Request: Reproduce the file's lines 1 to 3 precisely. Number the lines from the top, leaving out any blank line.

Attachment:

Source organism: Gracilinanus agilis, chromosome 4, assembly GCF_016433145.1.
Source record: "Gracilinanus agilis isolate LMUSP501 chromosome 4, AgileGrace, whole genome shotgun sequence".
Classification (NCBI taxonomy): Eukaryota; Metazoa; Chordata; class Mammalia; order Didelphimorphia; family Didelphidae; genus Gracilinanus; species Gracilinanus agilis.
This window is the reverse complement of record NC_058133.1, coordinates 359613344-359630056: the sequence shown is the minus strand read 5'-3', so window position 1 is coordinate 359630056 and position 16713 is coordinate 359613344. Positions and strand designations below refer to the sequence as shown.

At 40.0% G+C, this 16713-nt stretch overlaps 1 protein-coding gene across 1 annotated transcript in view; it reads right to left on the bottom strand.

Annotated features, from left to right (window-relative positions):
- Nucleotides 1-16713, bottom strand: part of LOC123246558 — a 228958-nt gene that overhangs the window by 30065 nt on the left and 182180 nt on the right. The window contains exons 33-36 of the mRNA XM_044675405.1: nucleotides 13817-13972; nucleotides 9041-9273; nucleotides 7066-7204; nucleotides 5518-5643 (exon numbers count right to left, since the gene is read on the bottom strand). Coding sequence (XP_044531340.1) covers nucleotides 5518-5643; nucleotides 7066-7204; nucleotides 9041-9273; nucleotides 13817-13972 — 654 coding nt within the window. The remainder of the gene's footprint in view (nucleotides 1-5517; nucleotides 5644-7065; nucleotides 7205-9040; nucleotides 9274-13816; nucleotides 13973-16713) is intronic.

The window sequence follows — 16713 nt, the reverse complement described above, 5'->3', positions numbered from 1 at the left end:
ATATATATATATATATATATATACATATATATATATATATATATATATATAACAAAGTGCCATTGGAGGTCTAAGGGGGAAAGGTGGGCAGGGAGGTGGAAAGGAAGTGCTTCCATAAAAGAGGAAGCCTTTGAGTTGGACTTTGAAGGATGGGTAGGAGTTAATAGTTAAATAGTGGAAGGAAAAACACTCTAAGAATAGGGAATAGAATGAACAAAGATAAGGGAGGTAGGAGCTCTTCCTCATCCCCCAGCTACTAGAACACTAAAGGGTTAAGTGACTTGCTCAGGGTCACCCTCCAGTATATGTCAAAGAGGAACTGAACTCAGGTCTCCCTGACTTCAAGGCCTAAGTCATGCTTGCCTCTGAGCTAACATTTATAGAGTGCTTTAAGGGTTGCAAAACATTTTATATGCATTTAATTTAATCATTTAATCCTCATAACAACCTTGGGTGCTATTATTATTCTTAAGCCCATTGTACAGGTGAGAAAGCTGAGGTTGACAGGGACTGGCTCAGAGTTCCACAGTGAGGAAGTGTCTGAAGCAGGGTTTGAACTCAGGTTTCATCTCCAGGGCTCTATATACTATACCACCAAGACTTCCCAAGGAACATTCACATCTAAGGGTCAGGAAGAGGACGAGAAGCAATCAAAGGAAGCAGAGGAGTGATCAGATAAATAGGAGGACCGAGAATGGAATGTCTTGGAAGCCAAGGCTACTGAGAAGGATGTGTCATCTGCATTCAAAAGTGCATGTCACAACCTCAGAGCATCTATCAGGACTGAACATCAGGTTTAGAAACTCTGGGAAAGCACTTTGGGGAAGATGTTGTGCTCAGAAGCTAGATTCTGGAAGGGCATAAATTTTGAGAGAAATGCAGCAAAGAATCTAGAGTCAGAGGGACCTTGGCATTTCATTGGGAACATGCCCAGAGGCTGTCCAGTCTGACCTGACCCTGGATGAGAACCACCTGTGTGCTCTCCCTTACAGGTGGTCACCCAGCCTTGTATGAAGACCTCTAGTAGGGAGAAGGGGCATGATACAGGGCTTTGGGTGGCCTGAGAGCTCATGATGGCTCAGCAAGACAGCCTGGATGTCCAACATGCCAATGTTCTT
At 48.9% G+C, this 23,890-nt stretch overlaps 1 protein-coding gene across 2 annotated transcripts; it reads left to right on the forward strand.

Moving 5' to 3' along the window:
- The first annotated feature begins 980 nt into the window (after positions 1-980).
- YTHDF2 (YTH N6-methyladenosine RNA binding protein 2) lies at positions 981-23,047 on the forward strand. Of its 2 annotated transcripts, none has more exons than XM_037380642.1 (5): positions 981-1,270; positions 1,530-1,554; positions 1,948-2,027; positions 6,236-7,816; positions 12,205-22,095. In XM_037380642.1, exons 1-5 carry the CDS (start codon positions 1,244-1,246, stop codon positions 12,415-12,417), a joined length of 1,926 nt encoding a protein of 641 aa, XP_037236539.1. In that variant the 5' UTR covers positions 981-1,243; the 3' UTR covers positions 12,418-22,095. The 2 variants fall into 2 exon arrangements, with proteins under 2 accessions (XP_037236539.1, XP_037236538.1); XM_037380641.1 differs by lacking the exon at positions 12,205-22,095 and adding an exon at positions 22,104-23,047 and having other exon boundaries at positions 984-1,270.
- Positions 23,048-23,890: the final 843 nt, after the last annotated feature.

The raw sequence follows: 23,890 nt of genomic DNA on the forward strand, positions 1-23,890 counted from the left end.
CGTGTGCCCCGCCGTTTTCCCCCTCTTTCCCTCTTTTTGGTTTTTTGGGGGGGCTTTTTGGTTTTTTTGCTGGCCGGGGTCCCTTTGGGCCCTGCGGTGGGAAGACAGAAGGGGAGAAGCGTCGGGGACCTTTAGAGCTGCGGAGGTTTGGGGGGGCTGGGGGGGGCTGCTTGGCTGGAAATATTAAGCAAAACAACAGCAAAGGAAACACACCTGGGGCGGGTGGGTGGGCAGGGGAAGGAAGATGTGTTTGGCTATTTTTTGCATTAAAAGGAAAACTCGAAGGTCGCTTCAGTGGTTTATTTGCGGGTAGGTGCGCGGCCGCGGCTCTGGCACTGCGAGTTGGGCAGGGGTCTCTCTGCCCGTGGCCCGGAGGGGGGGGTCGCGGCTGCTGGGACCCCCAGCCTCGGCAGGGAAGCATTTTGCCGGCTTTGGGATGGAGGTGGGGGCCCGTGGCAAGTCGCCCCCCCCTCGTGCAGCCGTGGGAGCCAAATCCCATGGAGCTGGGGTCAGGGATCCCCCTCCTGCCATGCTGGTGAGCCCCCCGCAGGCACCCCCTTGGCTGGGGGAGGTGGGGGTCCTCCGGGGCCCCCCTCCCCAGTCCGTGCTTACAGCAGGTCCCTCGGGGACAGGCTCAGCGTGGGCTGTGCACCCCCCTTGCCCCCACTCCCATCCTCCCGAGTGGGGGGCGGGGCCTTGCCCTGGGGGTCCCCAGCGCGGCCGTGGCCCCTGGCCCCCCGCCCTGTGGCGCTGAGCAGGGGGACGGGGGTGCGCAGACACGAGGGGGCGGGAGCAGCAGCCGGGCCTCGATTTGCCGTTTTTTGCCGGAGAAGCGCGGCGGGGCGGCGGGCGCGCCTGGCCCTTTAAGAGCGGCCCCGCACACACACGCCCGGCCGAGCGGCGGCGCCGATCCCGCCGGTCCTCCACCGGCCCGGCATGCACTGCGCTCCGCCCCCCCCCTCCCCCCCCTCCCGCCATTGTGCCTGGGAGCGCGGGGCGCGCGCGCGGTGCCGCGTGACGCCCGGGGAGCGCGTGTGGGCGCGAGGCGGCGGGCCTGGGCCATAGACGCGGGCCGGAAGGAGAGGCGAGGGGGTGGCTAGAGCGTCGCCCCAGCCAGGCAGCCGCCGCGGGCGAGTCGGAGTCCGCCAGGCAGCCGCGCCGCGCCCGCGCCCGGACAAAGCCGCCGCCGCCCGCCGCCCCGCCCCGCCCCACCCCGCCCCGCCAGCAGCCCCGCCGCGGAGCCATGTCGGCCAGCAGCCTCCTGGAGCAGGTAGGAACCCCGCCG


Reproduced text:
Source organism: Gracilinanus agilis, chromosome 4, assembly GCF_016433145.1.
Source record: "Gracilinanus agilis isolate LMUSP501 chromosome 4, AgileGrace, whole genome shotgun sequence".
Classification (NCBI taxonomy): Eukaryota; Metazoa; Chordata; class Mammalia; order Didelphimorphia; family Didelphidae; genus Gracilinanus; species Gracilinanus agilis.